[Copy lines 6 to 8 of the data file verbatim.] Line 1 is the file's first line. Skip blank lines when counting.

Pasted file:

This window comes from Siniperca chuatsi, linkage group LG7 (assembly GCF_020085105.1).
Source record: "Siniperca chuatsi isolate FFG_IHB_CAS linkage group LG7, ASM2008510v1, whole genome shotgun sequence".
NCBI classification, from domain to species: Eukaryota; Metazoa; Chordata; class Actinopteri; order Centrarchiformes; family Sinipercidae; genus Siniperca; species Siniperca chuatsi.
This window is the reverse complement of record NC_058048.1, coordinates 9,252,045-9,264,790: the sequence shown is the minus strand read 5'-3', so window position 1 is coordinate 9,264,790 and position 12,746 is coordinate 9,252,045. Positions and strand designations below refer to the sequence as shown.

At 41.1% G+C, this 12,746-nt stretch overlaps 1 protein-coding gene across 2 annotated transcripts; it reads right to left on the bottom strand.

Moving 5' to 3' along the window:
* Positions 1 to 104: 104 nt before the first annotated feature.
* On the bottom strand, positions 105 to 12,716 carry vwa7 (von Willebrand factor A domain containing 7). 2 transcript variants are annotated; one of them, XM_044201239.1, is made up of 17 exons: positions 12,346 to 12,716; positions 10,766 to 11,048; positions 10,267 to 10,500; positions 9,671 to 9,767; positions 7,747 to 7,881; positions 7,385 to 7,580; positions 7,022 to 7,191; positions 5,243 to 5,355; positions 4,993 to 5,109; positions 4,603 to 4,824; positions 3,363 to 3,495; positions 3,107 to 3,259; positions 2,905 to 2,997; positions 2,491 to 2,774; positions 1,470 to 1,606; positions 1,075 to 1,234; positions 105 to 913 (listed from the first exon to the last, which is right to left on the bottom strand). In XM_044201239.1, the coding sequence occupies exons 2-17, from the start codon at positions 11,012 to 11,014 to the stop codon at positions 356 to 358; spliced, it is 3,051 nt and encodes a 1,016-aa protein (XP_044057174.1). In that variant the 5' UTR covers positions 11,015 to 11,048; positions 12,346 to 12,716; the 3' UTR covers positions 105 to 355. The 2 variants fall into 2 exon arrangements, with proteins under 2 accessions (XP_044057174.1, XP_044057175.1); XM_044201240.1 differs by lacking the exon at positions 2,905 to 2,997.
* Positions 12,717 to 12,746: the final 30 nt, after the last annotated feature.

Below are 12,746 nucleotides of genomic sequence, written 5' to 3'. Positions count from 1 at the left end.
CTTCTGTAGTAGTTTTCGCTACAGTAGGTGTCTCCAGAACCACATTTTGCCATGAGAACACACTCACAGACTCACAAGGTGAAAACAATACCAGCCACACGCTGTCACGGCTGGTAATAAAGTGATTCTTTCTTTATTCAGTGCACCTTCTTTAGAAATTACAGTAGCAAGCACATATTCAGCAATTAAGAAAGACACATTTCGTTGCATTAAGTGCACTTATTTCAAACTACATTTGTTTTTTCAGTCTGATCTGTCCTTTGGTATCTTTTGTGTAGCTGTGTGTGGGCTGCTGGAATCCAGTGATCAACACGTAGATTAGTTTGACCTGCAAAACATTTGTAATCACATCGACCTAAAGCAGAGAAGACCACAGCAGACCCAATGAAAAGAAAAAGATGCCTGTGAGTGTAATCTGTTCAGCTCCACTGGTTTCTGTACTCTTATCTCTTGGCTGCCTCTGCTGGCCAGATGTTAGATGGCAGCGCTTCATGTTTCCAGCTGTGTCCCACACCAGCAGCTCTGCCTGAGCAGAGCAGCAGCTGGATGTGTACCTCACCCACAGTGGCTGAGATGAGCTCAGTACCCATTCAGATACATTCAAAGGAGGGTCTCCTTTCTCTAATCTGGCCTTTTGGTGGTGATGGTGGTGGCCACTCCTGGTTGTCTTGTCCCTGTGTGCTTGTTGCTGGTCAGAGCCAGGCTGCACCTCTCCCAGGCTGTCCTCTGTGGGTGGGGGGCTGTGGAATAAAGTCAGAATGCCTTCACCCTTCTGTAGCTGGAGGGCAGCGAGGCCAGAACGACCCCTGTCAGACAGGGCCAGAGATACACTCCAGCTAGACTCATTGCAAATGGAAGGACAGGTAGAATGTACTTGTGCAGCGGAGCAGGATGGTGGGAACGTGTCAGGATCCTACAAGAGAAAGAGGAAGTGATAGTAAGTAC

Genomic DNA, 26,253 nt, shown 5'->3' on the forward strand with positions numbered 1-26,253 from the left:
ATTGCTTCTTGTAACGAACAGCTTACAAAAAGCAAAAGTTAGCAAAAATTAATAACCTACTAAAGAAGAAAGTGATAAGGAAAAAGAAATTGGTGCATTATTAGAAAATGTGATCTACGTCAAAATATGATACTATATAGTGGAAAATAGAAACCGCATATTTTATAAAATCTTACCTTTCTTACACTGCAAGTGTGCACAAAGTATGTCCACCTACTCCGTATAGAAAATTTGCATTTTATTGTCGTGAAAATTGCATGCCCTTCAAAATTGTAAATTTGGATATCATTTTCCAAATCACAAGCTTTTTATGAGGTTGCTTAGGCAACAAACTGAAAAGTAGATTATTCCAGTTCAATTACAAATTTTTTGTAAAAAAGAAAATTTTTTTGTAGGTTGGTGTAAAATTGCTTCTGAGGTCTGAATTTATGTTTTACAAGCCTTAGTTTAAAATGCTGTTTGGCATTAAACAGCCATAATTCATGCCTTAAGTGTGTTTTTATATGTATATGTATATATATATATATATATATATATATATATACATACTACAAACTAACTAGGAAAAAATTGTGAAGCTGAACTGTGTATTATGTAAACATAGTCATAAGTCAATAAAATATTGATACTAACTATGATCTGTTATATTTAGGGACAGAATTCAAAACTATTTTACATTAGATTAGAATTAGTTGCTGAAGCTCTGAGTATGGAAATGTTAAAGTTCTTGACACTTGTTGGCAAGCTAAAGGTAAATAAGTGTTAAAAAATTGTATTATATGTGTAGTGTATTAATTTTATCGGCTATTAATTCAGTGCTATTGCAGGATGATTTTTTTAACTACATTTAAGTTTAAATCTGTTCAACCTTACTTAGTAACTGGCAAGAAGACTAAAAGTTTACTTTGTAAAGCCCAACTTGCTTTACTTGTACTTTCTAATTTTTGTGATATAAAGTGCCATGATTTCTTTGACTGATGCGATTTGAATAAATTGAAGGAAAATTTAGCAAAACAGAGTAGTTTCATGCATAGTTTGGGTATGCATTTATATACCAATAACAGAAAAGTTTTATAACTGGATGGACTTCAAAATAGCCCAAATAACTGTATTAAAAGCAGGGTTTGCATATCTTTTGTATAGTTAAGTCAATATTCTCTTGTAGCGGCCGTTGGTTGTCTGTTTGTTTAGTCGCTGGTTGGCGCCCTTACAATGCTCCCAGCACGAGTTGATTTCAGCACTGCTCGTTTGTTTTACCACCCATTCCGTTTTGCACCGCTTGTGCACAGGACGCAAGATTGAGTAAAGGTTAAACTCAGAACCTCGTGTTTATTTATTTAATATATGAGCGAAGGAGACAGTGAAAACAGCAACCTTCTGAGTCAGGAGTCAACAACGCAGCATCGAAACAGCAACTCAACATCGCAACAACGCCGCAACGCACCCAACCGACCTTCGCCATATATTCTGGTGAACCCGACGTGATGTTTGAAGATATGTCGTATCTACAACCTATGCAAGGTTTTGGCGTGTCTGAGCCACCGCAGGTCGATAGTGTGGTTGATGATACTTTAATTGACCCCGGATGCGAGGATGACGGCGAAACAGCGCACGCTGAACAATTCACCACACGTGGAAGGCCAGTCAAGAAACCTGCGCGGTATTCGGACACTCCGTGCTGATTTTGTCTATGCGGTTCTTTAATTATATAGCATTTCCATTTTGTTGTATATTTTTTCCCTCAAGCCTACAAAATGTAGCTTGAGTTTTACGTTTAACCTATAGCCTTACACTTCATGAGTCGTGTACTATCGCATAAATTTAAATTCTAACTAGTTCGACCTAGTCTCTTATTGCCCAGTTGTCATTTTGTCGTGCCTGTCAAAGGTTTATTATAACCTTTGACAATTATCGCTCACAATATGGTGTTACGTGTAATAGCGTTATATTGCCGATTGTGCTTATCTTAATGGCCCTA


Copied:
Moving 5' to 3' along the window:
* Positions 1 to 104: 104 nt before the first annotated feature.
* On the bottom strand, positions 105 to 12,716 carry vwa7 (von Willebrand factor A domain containing 7). 2 transcript variants are annotated; one of them, XM_044201239.1, is made up of 17 exons: positions 12,346 to 12,716; positions 10,766 to 11,048; positions 10,267 to 10,500; positions 9,671 to 9,767; positions 7,747 to 7,881; positions 7,385 to 7,580; positions 7,022 to 7,191; positions 5,243 to 5,355; positions 4,993 to 5,109; positions 4,603 to 4,824; positions 3,363 to 3,495; positions 3,107 to 3,259; positions 2,905 to 2,997; positions 2,491 to 2,774; positions 1,470 to 1,606; positions 1,075 to 1,234; positions 105 to 913 (listed from the first exon to the last, which is right to left on the bottom strand). In XM_044201239.1, the coding sequence occupies exons 2-17, from the start codon at positions 11,012 to 11,014 to the stop codon at positions 356 to 358; spliced, it is 3,051 nt and encodes a 1,016-aa protein (XP_044057174.1). In that variant the 5' UTR covers positions 11,015 to 11,048; positions 12,346 to 12,716; the 3' UTR covers positions 105 to 355. The 2 variants fall into 2 exon arrangements, with proteins under 2 accessions (XP_044057174.1, XP_044057175.1); XM_044201240.1 differs by lacking the exon at positions 2,905 to 2,997.